Not content with starring in Star Wars, John Boyega has also embarked on a big-budget producing career, kicking it off with monsters vs Mechas sequel ‘Pacific Rim Uprising’. Here he exclusively reveals to RSNG what it means to speak up for diversity, and his favourite thing about London…
RSNG You’ve already spoken about diversity in Hollywood and inclusion riders – do you expect to encounter resistance to change?
JOHN BOYEGA, ACTOR ‘There is resistance to any change, be it in Hollywood, in London, in the film industry or any other walk of life. People don’t like change and that’s a very natural human emotion, so I understand that. It’s usually because of fear, or because change means extra effort.’
‘What I’m saying is I expect resistance to change to be as much about an industry being stuck in its ways, as it is an actual unwillingness for a level playing field, although that is a factor. But to start with, I think inclusion riders are a nice way of making people accountable for their decisions. It’s not the ultimate answer but it is progress.’
‘If you are kind, know your own mind, and respect those around you, that’s all you can be – the bigger person’
RSNG What’s been the most important thing you've learned in life, through struggle, when things didn’t go so well?
JB ‘It’s not so much what I learned, but it is ideas I’ve lived by, such as respect and tolerance. I was brought up to understand that we’re all different, but you can be different and argumentative, or different and tolerant. If you are kind and know your own mind, and respect those around you, then that’s all you can be – the bigger person.’
RSNG Is there a code or mantra that you live by?
JB ‘Life is short and you have to seize opportunities; but I guess most people know that!’
RSNG What part of Pacific Rim Uprising was the most fun to do?
JB ‘Well it’s such a big movie – the whole thing was an epic shoot. There’s so much going on at every moment and it’s non-stop action, seemingly without a break. Obviously the action takes priority over everything else, but I also enjoyed the whole idea of the antihero and Jake’s pursuit of that.’
‘I think this is the first film where I’m really looking at the overall experience rather than individual scenes, because I was coming in as a producer for the first time on something so big, and it was one intense marathon of emotion and experience, and learning. It was one big burst of energy, and real fun. Challenging, but fun.’
RSNG So, how does it feel to be producer on a big, all-action project?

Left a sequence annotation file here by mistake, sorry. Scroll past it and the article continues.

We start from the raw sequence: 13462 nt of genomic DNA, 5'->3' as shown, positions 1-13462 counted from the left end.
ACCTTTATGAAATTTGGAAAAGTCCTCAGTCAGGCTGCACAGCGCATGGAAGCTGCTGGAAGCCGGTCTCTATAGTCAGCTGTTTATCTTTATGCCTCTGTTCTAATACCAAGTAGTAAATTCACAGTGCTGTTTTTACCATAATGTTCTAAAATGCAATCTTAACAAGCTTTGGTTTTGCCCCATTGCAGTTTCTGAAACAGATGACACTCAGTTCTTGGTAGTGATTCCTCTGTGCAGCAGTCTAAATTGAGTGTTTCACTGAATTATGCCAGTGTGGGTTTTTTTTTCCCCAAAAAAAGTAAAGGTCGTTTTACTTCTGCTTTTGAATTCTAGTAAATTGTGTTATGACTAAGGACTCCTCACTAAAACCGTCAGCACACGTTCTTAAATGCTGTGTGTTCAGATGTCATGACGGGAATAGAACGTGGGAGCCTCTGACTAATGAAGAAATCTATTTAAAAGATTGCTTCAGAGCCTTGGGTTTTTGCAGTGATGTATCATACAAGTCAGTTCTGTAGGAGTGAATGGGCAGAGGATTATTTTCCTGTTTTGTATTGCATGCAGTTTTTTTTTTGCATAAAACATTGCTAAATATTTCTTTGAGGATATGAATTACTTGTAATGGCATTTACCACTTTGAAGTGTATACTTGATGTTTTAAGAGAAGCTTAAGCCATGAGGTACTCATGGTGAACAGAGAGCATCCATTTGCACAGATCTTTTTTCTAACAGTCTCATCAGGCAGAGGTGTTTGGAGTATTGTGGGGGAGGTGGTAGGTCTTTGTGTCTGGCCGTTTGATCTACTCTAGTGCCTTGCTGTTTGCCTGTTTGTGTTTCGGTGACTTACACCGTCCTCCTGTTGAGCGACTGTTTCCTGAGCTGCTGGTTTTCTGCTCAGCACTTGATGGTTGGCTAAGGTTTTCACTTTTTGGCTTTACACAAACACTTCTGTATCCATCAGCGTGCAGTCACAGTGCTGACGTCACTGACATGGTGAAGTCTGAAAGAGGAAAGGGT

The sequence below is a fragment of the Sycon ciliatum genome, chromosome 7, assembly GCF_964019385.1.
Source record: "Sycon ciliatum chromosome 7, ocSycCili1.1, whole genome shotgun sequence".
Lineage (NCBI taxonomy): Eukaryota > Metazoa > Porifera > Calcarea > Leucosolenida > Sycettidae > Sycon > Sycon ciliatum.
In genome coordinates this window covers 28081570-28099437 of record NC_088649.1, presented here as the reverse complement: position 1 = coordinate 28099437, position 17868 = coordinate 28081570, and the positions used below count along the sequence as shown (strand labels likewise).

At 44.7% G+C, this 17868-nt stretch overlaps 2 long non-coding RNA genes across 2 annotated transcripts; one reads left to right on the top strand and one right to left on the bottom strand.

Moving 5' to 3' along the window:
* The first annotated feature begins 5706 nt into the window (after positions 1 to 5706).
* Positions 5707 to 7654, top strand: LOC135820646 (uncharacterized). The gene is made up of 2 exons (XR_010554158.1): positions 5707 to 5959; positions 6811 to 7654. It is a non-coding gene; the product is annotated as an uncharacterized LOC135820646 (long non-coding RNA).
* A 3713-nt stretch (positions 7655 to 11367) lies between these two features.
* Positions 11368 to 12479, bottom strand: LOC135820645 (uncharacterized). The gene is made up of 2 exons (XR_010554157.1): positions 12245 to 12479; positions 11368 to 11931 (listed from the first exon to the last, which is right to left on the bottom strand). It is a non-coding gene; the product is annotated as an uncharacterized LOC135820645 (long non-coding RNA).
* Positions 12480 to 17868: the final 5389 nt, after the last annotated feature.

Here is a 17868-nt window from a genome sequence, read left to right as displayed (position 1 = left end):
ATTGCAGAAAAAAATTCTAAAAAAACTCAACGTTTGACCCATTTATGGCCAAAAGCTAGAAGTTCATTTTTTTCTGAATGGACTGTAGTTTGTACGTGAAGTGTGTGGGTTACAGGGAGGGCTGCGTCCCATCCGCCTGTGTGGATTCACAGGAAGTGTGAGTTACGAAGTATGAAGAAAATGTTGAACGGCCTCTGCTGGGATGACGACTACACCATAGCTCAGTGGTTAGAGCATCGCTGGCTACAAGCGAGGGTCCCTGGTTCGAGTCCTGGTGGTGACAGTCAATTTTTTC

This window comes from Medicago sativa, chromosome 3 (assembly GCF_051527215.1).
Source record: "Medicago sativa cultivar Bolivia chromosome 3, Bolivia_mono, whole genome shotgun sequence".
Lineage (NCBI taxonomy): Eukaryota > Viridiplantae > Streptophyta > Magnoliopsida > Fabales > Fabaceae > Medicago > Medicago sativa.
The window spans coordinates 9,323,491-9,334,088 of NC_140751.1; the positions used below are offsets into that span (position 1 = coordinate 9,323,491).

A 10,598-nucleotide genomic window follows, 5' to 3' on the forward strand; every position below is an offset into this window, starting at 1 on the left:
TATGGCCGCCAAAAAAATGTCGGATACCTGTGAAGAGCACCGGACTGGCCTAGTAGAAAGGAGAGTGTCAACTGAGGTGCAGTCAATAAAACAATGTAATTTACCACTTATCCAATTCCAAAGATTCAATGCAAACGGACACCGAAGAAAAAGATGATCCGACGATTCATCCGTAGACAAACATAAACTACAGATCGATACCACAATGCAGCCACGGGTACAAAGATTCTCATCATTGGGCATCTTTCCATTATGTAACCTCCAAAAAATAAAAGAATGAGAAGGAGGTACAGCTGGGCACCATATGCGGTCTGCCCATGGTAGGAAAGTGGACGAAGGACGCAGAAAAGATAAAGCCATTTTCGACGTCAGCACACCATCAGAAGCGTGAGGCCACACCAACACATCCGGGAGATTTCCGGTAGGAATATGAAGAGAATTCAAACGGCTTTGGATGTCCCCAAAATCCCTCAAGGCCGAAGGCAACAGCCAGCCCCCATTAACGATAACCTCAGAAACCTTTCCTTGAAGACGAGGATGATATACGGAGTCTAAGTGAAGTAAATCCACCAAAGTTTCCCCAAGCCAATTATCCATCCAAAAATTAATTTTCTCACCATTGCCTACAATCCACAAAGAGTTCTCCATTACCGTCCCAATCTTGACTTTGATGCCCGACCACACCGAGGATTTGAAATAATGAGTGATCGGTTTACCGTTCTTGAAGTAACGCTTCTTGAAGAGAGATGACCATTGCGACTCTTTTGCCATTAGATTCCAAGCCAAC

JB ’Well I feel I’m so lucky in having the opportunity to explore all these stories and ideas that I filled my head with as a kid. I was always reading and watching movies and looking at comics – it was a case of immersing myself in stories and art of every kind. I’m still working out how I can transport all of that into a format that other people will want to enjoy, but that’s the next challenge.’
RSNG Are you self-critical?
JB ‘Probably more than I should be. A while ago I realised my personal development wasn’t entirely about things I did... it shouldn’t all be about my own ideas. I came to the reality that opening up to the influences and inspirations of others was the best way to move forward.’
‘So while that encouraged me to immerse myself in the positive influences of those around me, it also meant I gave myself less of a hard time, which is kinda healthy, you know?’
RSNG How do you begin that process of taking on the ideas of others?
JB ‘Start from scratch, clear your mind. Remove all previous ideas and let the new ones flood in. It can be that simple.’
‘London is a city full of comfort and danger, and that’s what any place needs to give it its edge’
RSNG London is your hometown – what about it do you enjoy the most?
JB ‘The variety. I don’t think there’s a city on Earth that can offer so much diversity, in every way. You look at demographics, and that’s an easy way to view London’s diversity; but look closer at the artistic variety around every corner, the architecture, the history. It is a complete melting pot.’
‘I think what I also like is that it’s a city full of comfort and danger, and that’s what any place needs to give it its edge. I loved the community feel of Peckham, where I grew up, but of course it was sometimes a dangerous place to live and you accepted that. But you could walk 10 minutes and find yourself in a very smart row of million-pound houses, and when I started attending drama classes [at the Identity School of Acting in Hackney], I was living such different lives that you would never expect the two to meet, and yet they did. So I owe a lot to London and its diversity.’
WHAT NEXT? Watch the trailer for Pacific Rim Uprising starring John Boyega and Scott Eastwood, then read RSNG’s one-minute review (below)…
The RSNG 1-Minute Review: Pacific Rim Uprising
By Matt Ray
What We liked Jake Pentecost’s (John Boyega) interesting anti-hero creds are established as a tech-scavenging hustler in the ‘Refit Zone’ of monster-trashed, abandoned cities left in the wake of rampaging Kaiju, while squatting in a half-flattened mansion. As he quips: ‘Living in half a swimming pool is better than living in a whole crappy apartment.’
When Mecha finally meets monster the moves, innovative weapons and scale of the combat is turned fully past 11 – do yourself a favour and watch on the biggest screen you can find, to sit back and appreciate a gravity gun that plucks up entire skyscrapers to hurl at scaly fiends.
What We Didn’t, So Much The original Pacific Rim was a darker, layered film, despite its comic book, Monsters Crush Cities scale. The sequel gets caught between playing it for laughs and the kind of deadly peril that you don’t actually feel. And Pentecost’s anti-hero schtick is quickly overtaken by a conventional hero’s story arc, cheesy ‘big speech’ included.
Final Score: 3 / 5